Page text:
Sunday, June 29, 2008
Paying the price for non-peace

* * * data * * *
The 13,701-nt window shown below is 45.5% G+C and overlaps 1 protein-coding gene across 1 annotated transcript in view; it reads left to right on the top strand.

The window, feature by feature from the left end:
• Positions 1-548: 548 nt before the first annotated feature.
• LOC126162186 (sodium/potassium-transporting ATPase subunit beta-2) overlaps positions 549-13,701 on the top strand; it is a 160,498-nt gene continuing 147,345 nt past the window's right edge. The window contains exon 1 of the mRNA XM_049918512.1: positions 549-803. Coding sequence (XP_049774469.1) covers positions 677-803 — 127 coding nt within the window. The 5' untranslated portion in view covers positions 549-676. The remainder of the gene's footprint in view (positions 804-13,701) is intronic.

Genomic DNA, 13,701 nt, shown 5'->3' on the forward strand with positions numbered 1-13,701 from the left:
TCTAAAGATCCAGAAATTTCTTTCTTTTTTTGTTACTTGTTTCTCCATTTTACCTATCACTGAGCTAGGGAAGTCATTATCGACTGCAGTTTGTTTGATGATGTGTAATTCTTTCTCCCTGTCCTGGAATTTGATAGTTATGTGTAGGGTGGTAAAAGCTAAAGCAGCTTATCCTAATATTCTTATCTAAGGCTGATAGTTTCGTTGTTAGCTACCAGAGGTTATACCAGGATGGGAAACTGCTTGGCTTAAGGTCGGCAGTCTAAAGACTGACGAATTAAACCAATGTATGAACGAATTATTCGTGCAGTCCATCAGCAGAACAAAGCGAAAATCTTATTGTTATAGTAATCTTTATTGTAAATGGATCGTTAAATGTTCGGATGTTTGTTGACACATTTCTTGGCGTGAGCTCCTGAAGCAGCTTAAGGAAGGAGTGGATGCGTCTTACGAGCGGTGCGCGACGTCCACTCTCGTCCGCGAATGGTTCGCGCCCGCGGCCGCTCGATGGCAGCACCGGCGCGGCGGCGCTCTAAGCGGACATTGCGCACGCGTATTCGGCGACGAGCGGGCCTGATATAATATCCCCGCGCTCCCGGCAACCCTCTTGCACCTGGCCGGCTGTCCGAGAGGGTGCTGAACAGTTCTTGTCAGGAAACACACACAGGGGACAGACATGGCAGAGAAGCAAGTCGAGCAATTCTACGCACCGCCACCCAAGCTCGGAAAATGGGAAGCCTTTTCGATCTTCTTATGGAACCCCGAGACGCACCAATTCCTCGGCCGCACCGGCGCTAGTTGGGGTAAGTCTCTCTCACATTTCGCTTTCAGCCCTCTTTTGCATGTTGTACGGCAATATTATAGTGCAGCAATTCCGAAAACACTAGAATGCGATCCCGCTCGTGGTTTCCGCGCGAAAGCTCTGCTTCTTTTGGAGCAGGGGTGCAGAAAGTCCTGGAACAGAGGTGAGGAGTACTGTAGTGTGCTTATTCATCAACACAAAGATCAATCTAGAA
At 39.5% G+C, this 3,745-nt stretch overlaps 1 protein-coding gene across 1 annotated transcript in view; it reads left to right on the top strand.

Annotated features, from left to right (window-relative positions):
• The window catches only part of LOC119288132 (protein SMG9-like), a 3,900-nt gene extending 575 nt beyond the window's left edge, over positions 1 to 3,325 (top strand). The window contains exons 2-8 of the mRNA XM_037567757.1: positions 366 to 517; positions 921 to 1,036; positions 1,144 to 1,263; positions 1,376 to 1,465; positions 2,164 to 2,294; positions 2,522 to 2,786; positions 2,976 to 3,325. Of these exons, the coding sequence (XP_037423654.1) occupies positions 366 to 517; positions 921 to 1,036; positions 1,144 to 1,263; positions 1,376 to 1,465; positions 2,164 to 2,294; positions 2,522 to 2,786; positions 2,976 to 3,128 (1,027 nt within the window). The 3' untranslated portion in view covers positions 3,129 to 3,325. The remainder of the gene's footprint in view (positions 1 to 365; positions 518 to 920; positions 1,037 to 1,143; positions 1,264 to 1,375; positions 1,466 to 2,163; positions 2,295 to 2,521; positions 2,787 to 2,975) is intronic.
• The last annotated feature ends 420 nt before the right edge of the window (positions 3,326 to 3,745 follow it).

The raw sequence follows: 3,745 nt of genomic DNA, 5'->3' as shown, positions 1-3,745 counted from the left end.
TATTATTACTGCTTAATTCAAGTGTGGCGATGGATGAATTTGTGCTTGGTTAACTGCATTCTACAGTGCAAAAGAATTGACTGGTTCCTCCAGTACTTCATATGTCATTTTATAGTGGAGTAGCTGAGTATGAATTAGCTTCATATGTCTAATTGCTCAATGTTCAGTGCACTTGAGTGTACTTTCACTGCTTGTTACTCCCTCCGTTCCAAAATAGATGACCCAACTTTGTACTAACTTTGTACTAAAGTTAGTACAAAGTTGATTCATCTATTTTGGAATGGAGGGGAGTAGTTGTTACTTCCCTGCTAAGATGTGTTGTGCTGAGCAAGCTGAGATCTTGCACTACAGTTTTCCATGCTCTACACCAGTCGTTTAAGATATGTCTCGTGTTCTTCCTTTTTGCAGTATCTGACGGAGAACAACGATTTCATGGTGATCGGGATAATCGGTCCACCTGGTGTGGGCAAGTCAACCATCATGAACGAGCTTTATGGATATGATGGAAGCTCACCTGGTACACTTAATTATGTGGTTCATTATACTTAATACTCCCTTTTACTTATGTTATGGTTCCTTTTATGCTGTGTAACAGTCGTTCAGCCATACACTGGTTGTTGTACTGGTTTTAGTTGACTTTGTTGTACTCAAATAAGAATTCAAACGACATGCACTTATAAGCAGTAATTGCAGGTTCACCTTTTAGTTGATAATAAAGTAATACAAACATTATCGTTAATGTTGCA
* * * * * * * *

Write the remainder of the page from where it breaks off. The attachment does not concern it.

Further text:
Why Israel's cabinet agreed today to swap convicted murderers for the bodies of two soldiers captured by the Lebanese terror group Hezbollah is difficult to understand. True, Israel's shaky coalition government has been moving on several diplomatic fronts to achieve some sort of progress in the Israeli-Arab-Palestinian conflict, and has been assailed by relatives of the missing soldiers for some closure. And, true, the Olmert government probably wants to achieve some distance from the inconclusive monthlong war it launched against Hezbollah following the kidnapping. But the release of five Lebanese gunmen now, including notorious killer Samir Qantar, and many more in the coming weeks seems a very high price to pay. Qantar was convicted of killing an unarmed Israeli man and bashing in the skull of his 4-year-old daughter during a raid on the Israeli town of Nahariya in 1979. Qantar's family says the two were killing by gunfire during the raid. But this is precisely the point. Hezbollah thinks the civilian deaths were mere collateral damage during a perfectly justifiable military operation. What this illustrates is that Israel can expect nothing but continuing emnity from the Hezbollah guerrillas to the north, despite the agreement. The deal had to be negotiated through a German mediator because Hezbollah and Israel refuse to talk to each other. Israel may very well have a lot to answer for in its arrests and treatment of tens of thousands of Palestinians over the years. We could expect to get those answers if the parties to this conflict moved beyond the constant state of war. But Hezbollah even refused to disclose any information about the health of the kidnapped soldiers. If the two sides were interested in actually talking peace, they would have communicated directly.